In contrast with mouse embryos, XIST is initially expressed from both X-chromosomes in female human embryos, indicating that XCI in early development is not conserved between eutherian mammals. [13]. According to Okamoto et al., H3K27me3 is not enriched at the XIST-coated chromosome of female human blastocysts [13]. This contrasts with the findings of van den Berg et al., who reported foci of H3K27me3 in ∼30% of the cells of day 6 blastocysts [14]. This discrepancy illustrates that the full dynamics of XCI in human development are still poorly understood. Furthermore, it is unclear whether X-chromosome inactivation is differentially regulated between the different cellular lineages, as it is the case for mouse development.

X-chromosome inactivation and lineage development are difficult to study in humans because, in addition to the restricted availability of human pre-implantation embryos from IVF-cultures, there are technical and ethical obstacles to study human embryos that have initiated implantation in the endometrium. Consequently, the processes of X-chromosome inactivation and lineage development in human embryos beyond the blastocyst stage remain largely elusive.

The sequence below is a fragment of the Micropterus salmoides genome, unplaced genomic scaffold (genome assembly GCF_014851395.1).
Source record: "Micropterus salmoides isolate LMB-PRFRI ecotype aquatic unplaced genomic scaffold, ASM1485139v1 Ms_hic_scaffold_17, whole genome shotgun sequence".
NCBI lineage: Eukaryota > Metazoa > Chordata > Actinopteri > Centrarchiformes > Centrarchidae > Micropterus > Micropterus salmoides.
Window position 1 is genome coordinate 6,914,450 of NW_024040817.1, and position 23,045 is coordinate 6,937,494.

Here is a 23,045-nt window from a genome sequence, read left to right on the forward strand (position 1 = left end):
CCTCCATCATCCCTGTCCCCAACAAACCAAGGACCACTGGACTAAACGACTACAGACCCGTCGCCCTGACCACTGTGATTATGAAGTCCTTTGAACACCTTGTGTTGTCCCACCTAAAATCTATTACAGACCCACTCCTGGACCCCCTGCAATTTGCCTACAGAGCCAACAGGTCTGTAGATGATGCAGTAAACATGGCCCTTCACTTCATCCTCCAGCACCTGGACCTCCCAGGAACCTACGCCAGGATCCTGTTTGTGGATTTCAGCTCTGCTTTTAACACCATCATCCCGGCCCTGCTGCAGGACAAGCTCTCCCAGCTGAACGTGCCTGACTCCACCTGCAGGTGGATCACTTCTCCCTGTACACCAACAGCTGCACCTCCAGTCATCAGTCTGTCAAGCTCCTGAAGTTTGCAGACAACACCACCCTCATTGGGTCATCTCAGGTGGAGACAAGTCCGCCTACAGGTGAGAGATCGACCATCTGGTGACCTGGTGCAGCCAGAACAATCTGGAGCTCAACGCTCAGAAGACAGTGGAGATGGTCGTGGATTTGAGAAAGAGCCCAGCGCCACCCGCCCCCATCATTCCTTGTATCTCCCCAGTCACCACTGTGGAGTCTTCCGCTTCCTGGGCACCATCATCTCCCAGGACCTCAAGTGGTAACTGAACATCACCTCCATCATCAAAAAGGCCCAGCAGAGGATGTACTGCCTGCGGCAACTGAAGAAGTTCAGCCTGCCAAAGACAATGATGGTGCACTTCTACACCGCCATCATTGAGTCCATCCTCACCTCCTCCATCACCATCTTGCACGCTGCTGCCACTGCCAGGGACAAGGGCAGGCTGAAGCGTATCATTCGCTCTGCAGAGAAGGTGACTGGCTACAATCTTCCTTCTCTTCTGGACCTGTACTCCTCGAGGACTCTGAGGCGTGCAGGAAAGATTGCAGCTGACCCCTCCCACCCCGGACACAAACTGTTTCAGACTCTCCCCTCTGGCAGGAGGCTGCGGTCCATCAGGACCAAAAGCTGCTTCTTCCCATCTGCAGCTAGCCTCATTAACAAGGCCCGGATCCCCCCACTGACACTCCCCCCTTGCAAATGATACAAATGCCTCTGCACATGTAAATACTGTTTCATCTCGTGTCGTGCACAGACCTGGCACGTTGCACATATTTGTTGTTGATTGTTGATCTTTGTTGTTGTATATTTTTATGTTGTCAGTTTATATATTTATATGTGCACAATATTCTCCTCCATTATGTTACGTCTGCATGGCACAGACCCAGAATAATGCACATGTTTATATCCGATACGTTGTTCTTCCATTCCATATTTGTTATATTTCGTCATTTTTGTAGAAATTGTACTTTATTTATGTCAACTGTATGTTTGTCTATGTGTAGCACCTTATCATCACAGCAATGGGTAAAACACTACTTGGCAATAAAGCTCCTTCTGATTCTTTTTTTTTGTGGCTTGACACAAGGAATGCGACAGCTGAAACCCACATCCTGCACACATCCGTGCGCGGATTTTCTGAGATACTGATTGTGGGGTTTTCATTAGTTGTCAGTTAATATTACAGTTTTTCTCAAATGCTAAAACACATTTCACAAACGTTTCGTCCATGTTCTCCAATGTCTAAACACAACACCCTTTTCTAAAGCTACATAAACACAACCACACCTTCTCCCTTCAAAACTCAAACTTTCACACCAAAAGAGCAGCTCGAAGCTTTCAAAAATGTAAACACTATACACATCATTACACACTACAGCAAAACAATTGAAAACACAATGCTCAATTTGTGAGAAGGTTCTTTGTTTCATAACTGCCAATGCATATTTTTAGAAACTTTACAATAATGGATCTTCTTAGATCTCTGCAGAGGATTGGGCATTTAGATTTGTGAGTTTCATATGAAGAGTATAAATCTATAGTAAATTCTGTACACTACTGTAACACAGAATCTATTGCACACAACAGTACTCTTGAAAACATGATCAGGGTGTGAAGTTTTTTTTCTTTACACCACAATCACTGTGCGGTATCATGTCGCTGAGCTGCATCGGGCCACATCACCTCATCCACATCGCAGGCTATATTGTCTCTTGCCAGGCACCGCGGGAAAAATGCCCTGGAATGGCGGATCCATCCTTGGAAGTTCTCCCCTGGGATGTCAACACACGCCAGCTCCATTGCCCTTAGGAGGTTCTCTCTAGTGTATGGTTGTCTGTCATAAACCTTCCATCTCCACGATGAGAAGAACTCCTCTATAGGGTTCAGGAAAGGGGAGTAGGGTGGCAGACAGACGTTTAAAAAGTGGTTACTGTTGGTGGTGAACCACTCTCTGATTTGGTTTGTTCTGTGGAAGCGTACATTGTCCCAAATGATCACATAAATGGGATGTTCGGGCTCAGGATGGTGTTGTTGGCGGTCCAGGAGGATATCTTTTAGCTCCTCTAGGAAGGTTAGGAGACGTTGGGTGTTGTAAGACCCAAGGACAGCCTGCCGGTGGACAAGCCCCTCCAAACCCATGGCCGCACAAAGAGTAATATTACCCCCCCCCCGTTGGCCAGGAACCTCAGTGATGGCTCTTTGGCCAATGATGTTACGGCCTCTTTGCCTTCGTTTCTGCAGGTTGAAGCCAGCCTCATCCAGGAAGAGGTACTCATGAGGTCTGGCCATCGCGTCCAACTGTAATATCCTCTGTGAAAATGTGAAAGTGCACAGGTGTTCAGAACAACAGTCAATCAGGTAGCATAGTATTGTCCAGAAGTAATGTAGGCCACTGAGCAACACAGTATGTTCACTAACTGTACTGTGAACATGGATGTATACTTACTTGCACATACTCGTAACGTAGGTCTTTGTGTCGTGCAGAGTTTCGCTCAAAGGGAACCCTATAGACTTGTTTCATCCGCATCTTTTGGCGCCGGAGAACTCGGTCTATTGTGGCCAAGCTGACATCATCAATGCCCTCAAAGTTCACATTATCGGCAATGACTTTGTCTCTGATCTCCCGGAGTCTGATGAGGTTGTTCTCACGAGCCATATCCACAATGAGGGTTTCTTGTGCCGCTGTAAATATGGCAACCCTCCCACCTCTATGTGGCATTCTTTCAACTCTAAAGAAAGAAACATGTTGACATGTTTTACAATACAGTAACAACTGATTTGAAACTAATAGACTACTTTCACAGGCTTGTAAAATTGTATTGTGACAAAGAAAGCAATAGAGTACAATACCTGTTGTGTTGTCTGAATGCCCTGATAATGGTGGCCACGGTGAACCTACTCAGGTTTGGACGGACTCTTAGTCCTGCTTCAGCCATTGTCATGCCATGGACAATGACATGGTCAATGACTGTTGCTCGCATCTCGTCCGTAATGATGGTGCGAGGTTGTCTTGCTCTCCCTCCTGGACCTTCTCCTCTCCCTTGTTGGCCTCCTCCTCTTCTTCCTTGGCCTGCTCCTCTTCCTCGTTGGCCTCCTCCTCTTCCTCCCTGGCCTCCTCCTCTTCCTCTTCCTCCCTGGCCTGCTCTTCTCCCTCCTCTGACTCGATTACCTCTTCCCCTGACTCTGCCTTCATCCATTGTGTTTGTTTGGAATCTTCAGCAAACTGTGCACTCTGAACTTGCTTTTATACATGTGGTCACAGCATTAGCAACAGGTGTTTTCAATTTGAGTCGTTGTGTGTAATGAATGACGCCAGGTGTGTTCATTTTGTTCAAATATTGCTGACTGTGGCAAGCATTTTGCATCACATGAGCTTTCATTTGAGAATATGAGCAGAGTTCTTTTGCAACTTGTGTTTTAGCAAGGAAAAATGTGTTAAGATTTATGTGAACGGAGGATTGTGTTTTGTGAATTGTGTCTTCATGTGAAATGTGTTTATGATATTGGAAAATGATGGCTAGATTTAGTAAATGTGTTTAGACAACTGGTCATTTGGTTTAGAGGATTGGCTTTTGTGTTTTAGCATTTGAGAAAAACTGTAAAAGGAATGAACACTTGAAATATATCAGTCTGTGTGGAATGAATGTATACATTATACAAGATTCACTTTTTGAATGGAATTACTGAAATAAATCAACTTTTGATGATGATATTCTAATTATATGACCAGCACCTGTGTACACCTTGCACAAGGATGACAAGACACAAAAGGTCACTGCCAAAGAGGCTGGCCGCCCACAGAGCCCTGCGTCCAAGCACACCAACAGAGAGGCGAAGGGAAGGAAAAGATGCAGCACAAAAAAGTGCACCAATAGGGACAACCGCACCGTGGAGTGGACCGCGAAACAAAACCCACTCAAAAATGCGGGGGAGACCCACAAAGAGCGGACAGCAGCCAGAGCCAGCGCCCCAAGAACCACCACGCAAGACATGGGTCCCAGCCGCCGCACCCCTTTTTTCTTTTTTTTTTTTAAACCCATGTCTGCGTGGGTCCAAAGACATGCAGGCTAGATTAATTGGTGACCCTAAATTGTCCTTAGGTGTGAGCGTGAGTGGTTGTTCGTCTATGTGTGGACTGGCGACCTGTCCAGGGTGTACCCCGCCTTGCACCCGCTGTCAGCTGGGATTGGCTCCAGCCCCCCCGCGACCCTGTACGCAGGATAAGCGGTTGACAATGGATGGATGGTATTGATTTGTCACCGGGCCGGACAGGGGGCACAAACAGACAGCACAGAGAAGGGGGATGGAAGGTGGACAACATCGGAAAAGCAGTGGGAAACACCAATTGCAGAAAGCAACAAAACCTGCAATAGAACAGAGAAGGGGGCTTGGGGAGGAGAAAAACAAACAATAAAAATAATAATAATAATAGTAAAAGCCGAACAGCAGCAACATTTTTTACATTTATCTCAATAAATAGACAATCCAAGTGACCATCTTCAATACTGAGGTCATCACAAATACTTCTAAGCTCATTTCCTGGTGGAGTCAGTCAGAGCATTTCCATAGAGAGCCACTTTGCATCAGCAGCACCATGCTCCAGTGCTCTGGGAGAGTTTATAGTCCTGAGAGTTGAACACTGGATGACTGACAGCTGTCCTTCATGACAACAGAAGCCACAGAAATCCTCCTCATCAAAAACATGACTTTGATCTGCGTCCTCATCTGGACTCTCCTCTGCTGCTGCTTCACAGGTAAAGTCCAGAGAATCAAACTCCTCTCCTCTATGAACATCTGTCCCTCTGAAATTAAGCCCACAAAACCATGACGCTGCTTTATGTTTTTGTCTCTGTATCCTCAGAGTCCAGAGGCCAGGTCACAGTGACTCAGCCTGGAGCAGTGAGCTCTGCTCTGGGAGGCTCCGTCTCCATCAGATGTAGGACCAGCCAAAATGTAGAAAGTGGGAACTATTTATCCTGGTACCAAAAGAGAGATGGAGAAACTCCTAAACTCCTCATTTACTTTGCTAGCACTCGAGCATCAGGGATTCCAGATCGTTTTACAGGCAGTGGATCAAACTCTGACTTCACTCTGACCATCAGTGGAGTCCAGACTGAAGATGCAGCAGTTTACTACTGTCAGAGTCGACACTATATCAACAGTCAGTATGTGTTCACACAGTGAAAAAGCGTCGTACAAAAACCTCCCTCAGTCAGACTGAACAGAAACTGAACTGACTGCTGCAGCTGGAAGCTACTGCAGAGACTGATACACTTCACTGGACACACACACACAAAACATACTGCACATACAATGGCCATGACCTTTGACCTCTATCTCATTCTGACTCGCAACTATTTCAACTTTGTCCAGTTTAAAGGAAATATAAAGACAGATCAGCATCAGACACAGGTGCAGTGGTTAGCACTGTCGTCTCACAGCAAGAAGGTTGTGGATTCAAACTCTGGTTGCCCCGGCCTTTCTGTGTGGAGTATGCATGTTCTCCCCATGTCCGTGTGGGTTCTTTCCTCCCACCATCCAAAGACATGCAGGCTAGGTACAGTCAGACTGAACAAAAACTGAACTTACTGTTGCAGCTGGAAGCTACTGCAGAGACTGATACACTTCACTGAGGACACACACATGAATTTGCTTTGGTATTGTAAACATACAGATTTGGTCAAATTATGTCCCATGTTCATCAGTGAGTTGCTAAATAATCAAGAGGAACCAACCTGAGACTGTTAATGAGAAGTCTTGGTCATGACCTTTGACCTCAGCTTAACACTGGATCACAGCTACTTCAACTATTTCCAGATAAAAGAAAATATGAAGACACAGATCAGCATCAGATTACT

Culture conditions for embryos derived through in vitro fertilization (IVF) do not favor development beyond day 6 and human implantation sites are inaccessible [15]. We reasoned that using an in vitro model for human implantation could overcome these obstacles and open a new window on human development. A system in which human pre-implantation stage embryos are co-cultured with decidualized primary endometrial cells recapitulates a number of processes that are associated with implantation [12], [15], [16]. In this model stromal cells isolated from proliferative endometrium are induced to decidualize by cyclic AMP stimulation, which results in morphological changes reminiscent of the in vivo decidual phenotype and the induction of prolactin expression and other products of decidualization [17]. In co-culture, zona pellucida-free pre-implantation embryos attach to, penetrate and ultimately invade through the decidualized endometrial stromal cells. This is accompanied by an increased production of human chorionic gonadotrophin (hCG) by the embryo [12], [16]. We therefore considered this a suitable model system to study the human peri-implantation embryo.